LEGO’s revolutionary robotic and microcontroller education kit Lego Mindstorms NXT, allows kids to do their first experiments with moving robots by controlling 3 servos and a collection of useful sensors. The kit includes a light sensor, noise sensor, a mechanic bumper and best of all an ultrasonic distance sensor, that works like a charm. You can find my own design for a Lego NTX controlled telepresence robot here.
I recently found out that LEGO published a new education kit for renewable energy that sounds really interesting for teaching kids how wind turbines and solar panels work. The LEGO Renewable Energy Education kit includes a solar panel, turbine blades, a motor/generator, LED lights, an extension wire, a LEGO Energy Meter and full-colour building instructions for six real-life LEGO models to build.
As an additional feature owners of the LEGO Mindstorms NXT kit are able to add the components of the Renewable Energy kit as sort of sensors and data loggers. Connected to the Mindstorms NXT brick, the energy meter works as a sensor and can be used for both programming and data logging.
The Toyohashi University of Technology demonstrated recently a wireless power transmission technology using electric field coupling with automobile tires, in order to power electric cars through around 10cm of concrete road blocks. As one of the most important disadvantages of electric cars at the moment is their limited range, this wireless power transmission could be a major step towards electric mobility in the future. At the moment this technology is able to light up a 40 Watt light bulb, but Takashi Ohira, an electrical engineering professor at the Toyohashi University, works on improving the amount of energy that is transmitted.
The charging system has already been demonstrated to work, and relies on relatively cheap parts to setup. In order for it to be used on real roads the power transmission needs to be increased 100-fold, which is achievable. Ohira also says that the thickness of the concrete can be increased to 20cm and the charging will still occur. The fact that the whole system is protected by a thick layer of concrete also ensures it’s going tovery durable regardless of weather conditions or heavy use of a road.
Moving over to such a system would require major investment from governments due to the amount of road resurfacing that is required. However, if it was planned alongside already scheduled road maintenance, the costs and disruption could be kept to a minimum.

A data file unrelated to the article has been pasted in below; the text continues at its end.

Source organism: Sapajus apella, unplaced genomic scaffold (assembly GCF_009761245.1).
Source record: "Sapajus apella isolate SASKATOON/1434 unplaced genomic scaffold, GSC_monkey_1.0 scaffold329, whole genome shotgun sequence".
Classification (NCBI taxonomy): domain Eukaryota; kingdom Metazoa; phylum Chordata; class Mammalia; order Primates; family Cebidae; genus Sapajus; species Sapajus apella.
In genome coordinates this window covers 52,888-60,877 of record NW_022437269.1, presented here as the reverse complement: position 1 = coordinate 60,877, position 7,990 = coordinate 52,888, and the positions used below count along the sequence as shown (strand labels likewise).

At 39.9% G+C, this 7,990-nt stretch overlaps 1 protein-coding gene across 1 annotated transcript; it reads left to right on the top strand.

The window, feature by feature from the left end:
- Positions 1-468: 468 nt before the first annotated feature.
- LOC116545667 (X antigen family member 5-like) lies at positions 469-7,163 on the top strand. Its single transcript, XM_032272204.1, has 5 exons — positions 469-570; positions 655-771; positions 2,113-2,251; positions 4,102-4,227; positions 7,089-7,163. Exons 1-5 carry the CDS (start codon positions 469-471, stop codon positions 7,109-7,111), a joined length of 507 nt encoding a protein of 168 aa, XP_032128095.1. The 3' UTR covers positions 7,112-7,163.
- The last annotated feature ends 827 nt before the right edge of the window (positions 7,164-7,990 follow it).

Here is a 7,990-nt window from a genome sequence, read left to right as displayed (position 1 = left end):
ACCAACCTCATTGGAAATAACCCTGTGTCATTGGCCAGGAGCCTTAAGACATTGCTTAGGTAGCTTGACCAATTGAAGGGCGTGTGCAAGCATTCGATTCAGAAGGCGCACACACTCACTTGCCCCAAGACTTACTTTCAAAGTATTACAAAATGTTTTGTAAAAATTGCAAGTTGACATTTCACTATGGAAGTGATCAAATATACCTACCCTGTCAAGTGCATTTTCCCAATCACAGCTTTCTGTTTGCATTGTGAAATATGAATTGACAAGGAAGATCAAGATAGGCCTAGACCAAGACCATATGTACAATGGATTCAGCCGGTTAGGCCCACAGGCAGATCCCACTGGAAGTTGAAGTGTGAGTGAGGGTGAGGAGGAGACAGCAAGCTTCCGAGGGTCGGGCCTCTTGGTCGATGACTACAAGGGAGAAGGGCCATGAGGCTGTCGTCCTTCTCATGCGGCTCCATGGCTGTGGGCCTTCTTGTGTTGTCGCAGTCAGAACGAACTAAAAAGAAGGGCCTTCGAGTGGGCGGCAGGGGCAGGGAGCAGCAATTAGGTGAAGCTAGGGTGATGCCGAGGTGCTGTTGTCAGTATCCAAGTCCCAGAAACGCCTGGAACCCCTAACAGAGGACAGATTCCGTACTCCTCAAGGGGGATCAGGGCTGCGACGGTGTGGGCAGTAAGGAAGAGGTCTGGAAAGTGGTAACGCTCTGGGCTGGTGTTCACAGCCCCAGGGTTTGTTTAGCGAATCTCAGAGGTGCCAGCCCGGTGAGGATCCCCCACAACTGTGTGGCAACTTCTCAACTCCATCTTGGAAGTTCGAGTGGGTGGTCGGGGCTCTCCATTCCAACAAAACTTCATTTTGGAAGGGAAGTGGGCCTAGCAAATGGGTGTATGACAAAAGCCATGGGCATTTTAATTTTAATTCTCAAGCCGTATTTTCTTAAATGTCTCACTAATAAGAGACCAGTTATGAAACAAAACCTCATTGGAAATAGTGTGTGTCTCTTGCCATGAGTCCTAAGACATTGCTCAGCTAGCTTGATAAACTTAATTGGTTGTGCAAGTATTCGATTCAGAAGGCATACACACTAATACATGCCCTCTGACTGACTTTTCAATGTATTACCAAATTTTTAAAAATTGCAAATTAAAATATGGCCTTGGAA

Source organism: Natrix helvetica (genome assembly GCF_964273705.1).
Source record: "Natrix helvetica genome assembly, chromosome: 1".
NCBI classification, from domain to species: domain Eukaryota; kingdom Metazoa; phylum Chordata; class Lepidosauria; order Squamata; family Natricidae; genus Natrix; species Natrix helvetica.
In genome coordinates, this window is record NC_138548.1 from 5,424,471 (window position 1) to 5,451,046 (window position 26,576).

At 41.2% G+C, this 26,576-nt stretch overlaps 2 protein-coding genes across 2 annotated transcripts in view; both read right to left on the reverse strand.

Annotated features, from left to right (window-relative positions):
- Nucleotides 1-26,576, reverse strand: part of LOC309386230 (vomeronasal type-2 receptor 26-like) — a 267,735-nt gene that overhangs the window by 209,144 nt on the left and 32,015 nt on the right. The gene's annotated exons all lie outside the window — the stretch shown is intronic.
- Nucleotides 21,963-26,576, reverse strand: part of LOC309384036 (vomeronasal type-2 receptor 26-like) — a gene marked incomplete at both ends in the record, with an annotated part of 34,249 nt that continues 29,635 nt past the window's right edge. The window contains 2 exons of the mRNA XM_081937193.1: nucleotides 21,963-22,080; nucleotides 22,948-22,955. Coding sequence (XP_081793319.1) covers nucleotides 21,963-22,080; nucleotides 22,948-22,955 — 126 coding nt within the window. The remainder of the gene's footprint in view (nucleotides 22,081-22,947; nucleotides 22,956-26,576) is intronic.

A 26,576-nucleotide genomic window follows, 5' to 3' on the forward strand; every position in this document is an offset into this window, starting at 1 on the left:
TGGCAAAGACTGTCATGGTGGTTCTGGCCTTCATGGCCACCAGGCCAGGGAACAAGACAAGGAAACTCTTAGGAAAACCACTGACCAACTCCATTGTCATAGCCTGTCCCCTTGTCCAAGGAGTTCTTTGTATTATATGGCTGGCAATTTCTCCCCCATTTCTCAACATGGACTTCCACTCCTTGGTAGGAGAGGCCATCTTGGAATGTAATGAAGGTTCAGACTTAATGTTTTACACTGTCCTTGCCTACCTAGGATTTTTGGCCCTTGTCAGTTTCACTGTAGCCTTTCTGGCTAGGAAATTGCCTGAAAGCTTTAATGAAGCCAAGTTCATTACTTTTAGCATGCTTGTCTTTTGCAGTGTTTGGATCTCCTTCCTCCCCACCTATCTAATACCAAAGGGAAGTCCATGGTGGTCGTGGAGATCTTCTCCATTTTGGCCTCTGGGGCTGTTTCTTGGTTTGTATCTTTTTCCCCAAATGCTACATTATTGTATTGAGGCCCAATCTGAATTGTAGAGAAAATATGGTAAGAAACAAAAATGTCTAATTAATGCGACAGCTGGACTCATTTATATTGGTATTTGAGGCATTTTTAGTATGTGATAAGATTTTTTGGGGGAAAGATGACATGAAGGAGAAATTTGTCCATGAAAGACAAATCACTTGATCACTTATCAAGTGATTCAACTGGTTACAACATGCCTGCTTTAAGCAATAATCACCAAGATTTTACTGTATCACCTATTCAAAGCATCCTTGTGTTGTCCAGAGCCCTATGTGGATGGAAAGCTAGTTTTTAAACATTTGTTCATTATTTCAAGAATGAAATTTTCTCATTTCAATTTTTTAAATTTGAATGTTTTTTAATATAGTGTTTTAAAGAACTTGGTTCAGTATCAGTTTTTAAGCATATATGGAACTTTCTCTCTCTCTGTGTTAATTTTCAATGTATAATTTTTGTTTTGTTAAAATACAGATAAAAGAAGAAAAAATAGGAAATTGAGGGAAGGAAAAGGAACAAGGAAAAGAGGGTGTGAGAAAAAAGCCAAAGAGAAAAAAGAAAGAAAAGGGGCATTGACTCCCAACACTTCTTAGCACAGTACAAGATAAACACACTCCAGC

Makezine just announced the first regular meeting of 3DPPVD, a monthly meeting for people who are fabricating things with MakerBot, RepRap, other 3D printers. The 3DPPVD enables the expert to meet and discuss about all forms of digital fabrication. Their first meeting will be on Wednesday July 11th at AS220 Labs (AS220 Mercantile Block, 131 Washington St (Entrance on Lucie Way), Providence, Ri) from 7pm until they kick them out.
The Cali-based startup FutureDash presents The EnergyBuddy, which was first unveiled as a prototype at CES and now going toward the final release date. FutureDash is a complete home energy-tracking system, which uses sensors in your electricity grid in order to monitor your houshold energy consumption. Starting at $99, it keeps tabs on users’ energy consumption with a square-shaped gadget that connects to your network via WiFi or Ethernet. The square glows red, yellow or green depending on how much electricity you’re using, and the user is able to specify the typical footprint profiles.
Their motto is: ‘Increased energy awareness leads to increased energy conservation.’
Combining projection mapping and a pop-up book, Marco Tempest tells the visually arresting story of Nikola Tesla, who is called ‘the greatest geek who ever lived’ — from his triumphant invention of alternating current to his penniless last days.
A magician and illusionist for the 21st century, Marco Tempest blends cutting-edge technology with the flair and showmanship of Houdini.
The LOXONE miniserver is the centerpiece for a very simple and intuitive home automation system, which can be used to retrofit existing home electricity installations. It allows you to control all things in and around your home. Ranging from simple blind control to intelligent and cost-efficient zoned heating systems.
The LOXONE system is conveniently installed in your consumer unit and linked to the home network. It monitors various inputs, such as switches, motion detectors, door contacts, smart phones and is able to control all your actuator devices, like blinds, lighting, heating.